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ORGANIZATIONAL THEORY, DESIGN, AND CHANGE - Chapter 09

ORGANIZATIONAL THEORY, DESIGN, AND CHANGE - Chapter 09

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Lesson Plan of Chapter 9
Jones, G. R. (2007). Organizational Theory, Design, and Change (5th ed.). New Jersey: Pearson Education, Inc.
Lesson Plan of Chapter 9
Jones, G. R. (2007). Organizational Theory, Design, and Change (5th ed.). New Jersey: Pearson Education, Inc.

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PHAM HOANG HIEN
[ORGANIZATIONAL THEORY, DESIGN, AND CHANGE]
 
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CHAPTER 9 ORGANIZATIONAL DESIGN, COMPETENCES, ANDTECHNOLOGY
TEACHING OBJECTIVES
 
1. To de
fine technology as the combination of skills, knowledge, machines, and other equipment usedto convert inputs into outputs. (9.1)
2.
To show that technology is used at all stages in the value creation process: input, conversion, output.(9.2)
3.
To consider how technology can improve organizational effectiveness using three approaches:external resource, internal systems, and technical. (9.2)
4.
To examine Joan Woodward’s theory that technical complexity differentiates technologies. (9.3)
5.
To analyze how technical complexity affects organizational structure. (9.3)
6.
To review the technological imperative and the Aston Studies. (9.3)
7.
To examine Charles Perrow’s theory that differences between routine and nonroutine tasks resultfrom task variability and task analyzability. (9.4)
8.
To review the structural characteristics of routine and nonroutine tasks. (9.4)
9.
To examine James D. Thompson’s theory that task interdependence affects technology and structure.(9.5)
10.
To consider the costs of intensive technology and cost reduction through specialism. (9.5)11. To review the major elements of traditional mass production: dedicated machines, fixed workers, andinventory stockpiles. (9.6)12. To examine innovations in materials technology: computer-aided design (CAD), computer-aidedmaterials management (CAMM), just-in-time (JIT) inventory, and computer-integratedmanufacturing (CIM). (9.7)
CHAPTER SUMMARY
 
Technology is the combination of skills, abilities, machines, computers, and other tools used to transforminputs into outputs. Technology exists at three levels: individual, functional, and organizational. It createsvalue and increases effectiveness at all three stages: input, conversion, and output. The external resourceapproach uses technology to help manage and control outside stakeholders. The internal systemsapproach uses technology to increase innovation and reduce design and production time. The technicalapproach uses technology to improve efficiency and quality while reducing costs.Three models examine the effect of technology on organizational design. Technical complexity, routineand complex tasks, and task interdependence are reviewed. According to Joan Woodward, technicalcomplexity, the extent to which the production process can be controlled, differentiates technologies.Three types of technology, in order of complexity include: small-batch and unit, mass production andlarge-batch, and continuous-process. Small-batch and continuous-process technology have organicstructures, whereas mass production has a mechanistic structure. The concept that strategy determinesstructure is called the technological imperative. The Aston Studies found that size determines structuremore than technology. Charles Perrow distinguished between routine and nonroutine tasks according totask variability and task analyzability. These two dimensions classify four types of technology: routinemanufacturing, craftswork, engineering production, and nonroutine research. As tasks become morecomplex, an organization moves from a mechanistic to an organic structure.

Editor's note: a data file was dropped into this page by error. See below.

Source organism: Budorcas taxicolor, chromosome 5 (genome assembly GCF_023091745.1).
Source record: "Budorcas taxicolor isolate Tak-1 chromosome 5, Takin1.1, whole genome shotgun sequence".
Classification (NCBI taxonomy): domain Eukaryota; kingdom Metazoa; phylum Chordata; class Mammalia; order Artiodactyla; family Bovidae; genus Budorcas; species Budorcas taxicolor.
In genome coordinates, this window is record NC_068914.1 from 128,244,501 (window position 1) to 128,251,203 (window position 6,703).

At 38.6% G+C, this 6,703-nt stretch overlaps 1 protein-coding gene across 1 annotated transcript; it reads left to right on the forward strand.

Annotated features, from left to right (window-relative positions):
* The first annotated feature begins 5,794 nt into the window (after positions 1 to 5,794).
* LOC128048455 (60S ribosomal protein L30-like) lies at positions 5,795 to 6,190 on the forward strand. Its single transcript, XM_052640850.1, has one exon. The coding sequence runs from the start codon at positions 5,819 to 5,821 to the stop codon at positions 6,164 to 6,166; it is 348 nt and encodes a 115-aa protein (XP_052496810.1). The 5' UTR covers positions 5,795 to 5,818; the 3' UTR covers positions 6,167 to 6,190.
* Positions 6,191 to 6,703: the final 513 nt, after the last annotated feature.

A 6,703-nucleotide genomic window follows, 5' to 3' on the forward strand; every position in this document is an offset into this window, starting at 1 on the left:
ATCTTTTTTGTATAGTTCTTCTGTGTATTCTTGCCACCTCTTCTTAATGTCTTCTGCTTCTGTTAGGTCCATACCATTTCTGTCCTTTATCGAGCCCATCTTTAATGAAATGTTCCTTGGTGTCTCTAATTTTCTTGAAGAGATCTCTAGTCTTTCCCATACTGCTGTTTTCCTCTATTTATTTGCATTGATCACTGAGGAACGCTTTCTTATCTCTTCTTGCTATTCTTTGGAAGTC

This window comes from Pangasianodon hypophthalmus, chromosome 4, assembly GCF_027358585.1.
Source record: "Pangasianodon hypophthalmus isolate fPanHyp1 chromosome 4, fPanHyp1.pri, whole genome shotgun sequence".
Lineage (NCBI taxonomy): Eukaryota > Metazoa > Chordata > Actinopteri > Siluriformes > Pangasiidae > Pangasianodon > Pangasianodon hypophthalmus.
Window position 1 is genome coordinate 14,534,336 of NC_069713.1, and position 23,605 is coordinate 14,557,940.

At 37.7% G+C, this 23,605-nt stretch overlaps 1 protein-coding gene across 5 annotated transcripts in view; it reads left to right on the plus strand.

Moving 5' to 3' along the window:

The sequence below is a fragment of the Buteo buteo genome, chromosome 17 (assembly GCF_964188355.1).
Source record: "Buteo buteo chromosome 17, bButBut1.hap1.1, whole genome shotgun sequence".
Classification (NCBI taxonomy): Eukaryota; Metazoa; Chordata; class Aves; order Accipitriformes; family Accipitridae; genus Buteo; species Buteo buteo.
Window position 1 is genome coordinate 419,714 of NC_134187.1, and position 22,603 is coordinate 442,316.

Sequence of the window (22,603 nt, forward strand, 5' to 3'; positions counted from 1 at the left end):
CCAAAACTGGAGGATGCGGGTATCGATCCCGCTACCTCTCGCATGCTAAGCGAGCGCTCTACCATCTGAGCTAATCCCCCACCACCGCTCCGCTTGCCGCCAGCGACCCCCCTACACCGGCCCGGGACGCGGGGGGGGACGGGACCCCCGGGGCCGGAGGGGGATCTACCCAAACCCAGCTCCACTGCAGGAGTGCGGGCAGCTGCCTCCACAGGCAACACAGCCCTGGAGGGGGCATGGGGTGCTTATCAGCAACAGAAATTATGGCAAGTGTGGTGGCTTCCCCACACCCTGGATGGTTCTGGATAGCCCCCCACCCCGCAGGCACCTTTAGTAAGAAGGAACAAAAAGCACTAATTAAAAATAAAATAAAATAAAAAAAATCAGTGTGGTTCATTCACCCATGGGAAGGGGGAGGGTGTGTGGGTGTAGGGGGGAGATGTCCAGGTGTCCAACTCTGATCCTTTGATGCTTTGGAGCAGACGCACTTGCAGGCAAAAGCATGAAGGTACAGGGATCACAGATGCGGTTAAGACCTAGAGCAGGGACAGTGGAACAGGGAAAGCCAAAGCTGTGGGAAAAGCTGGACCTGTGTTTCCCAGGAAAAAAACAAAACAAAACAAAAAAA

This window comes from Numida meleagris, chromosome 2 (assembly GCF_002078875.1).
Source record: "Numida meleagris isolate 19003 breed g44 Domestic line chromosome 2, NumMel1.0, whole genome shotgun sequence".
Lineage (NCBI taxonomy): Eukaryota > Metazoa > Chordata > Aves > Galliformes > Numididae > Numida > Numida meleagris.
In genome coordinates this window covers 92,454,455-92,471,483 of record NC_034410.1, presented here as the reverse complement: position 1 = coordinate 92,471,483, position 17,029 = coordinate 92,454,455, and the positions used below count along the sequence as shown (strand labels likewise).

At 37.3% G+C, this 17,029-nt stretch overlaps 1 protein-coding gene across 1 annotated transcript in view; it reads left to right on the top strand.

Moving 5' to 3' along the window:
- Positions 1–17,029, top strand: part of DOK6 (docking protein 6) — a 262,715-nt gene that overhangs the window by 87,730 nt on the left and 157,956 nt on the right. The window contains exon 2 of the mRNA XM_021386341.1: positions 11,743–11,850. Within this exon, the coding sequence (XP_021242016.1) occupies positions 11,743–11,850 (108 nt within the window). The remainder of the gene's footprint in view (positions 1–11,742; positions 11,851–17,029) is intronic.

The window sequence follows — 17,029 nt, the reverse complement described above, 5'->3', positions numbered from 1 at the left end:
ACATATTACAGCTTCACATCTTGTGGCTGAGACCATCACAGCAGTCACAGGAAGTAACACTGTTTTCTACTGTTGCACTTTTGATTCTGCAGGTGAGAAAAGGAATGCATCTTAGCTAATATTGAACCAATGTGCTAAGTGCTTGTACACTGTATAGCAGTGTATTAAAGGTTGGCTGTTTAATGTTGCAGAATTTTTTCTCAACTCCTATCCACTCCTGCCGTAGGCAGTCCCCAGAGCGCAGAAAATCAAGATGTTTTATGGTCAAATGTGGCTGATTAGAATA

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In the third model, James D. Thompson considers task interdependence, mediating technology andpooled interdependence, long-linked technology and sequential interdependence, and intensivetechnology and reciprocal interdependence. The strategy of specialism reduces the costs associated withintensive technology. Technology relates to culture, so a change in technology impacts culture.Sociotechnical theory is explained.Mass production has moved toward advanced manufacturing technology. Traditional mass productionuses dedicated machines and fixed workers to facilitate economies of scale and a low-cost advantage.New technologies allow for flexibility and cost control. Advanced manufacturing technology (AMT)consists of innovations in materials technology and in knowledge.Innovations in materials technology involve machinery and computers. Traditionally, organizationsstockpiled inventory to protect the conversion process, but AMT coordinates input, conversion, andoutput activities. Computer-aided design (CAD), computer-aided materials management (CAMM), just-in-time (JIT) inventory systems, and computer-integrated manufacturing (CIM). CAD and CAMMcoordinate the input and conversion stages. CPA uses robots in the conversion stage. These technologiesincrease technical complexity and task interdependence and make tasks more nonroutine, achievingflexibility at little or no cost increase. Changes have affected both structure and culture.